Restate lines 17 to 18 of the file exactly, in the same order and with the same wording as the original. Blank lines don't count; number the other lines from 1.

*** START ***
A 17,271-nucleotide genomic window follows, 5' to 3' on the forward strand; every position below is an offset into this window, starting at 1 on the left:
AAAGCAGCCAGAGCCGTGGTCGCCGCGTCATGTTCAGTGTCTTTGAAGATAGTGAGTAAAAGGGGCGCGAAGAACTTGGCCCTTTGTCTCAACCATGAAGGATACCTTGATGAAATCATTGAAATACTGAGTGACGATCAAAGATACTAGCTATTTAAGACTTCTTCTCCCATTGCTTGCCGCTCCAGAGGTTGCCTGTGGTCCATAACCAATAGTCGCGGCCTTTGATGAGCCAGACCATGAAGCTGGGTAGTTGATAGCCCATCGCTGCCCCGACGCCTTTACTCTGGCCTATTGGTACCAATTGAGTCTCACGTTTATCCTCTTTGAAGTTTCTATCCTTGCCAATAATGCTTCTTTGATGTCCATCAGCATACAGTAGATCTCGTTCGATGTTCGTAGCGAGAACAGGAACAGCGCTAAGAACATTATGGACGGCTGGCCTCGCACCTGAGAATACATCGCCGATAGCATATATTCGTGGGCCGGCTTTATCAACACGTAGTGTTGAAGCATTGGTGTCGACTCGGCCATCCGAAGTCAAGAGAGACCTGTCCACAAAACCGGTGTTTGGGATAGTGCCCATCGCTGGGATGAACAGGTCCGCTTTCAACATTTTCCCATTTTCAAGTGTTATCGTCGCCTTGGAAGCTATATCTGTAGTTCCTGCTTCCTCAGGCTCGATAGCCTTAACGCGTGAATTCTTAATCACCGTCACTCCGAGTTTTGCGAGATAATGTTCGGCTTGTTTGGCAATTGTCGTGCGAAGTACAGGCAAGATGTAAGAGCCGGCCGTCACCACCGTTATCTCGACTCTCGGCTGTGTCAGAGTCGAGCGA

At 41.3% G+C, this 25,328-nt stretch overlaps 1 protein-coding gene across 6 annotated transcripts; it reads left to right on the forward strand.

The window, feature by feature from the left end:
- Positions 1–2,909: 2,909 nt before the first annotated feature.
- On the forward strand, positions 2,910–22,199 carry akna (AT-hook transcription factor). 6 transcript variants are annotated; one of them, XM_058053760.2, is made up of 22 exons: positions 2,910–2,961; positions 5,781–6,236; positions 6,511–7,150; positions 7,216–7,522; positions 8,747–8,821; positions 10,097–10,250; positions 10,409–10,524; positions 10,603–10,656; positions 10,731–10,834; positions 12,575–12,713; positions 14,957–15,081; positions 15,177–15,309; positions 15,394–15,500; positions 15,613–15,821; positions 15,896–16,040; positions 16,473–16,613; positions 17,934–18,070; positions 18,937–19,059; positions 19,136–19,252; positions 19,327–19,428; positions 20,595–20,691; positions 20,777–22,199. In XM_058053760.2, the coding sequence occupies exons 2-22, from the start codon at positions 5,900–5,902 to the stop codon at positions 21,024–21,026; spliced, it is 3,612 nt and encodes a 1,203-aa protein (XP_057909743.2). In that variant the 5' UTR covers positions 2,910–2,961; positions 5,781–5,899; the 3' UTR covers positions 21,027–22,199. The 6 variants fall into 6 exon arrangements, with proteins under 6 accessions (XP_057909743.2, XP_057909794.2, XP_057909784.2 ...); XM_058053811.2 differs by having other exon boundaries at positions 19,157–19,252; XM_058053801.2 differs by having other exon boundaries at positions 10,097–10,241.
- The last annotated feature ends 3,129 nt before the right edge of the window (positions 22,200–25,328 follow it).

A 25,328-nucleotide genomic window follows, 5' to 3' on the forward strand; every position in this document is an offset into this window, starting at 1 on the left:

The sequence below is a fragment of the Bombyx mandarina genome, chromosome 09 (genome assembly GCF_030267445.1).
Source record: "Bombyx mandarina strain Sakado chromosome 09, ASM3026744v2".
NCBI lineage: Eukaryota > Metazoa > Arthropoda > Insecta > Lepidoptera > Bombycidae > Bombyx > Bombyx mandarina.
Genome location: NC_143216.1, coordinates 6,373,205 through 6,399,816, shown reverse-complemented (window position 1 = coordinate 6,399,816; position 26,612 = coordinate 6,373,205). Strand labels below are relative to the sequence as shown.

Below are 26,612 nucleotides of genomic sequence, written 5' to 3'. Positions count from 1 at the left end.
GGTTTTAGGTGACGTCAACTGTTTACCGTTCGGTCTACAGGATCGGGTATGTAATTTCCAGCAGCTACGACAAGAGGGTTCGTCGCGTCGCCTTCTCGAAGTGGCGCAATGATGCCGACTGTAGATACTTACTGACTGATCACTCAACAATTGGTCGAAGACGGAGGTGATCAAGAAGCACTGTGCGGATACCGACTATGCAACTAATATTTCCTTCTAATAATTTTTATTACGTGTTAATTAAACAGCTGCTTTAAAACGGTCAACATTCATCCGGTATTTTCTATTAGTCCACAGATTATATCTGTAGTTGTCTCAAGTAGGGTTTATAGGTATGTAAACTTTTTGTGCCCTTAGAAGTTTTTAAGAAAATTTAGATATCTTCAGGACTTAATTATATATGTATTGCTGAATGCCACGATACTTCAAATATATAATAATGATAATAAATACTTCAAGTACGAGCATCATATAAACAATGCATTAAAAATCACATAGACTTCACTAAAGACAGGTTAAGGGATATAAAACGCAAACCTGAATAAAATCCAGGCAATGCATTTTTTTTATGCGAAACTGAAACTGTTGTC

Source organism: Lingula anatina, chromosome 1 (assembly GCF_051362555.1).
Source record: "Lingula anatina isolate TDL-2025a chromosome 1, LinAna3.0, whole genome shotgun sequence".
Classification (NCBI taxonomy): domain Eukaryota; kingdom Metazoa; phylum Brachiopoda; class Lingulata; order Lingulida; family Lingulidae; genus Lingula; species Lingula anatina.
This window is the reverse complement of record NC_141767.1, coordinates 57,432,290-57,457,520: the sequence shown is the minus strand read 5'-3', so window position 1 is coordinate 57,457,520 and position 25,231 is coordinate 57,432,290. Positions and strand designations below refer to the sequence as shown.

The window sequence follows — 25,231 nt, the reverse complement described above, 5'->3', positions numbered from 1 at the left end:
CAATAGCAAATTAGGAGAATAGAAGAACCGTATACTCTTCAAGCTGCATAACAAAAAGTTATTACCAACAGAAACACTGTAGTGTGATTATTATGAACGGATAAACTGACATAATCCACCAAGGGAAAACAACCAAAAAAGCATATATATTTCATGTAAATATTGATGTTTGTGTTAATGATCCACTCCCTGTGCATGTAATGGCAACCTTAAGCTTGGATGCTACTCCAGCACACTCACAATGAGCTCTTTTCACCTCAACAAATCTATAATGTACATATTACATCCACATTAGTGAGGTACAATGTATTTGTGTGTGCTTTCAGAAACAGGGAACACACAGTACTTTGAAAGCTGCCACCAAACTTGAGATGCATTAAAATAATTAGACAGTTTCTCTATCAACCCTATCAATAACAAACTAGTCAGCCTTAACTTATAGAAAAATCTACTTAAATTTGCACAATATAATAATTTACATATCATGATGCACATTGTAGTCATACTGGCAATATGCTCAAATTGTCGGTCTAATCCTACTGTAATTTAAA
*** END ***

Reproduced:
Classification (NCBI taxonomy): domain Eukaryota; kingdom Metazoa; phylum Brachiopoda; class Lingulata; order Lingulida; family Lingulidae; genus Lingula; species Lingula anatina.
This window is the reverse complement of record NC_141767.1, coordinates 57,432,290-57,457,520: the sequence shown is the minus strand read 5'-3', so window position 1 is coordinate 57,457,520 and position 25,231 is coordinate 57,432,290. Positions and strand designations below refer to the sequence as shown.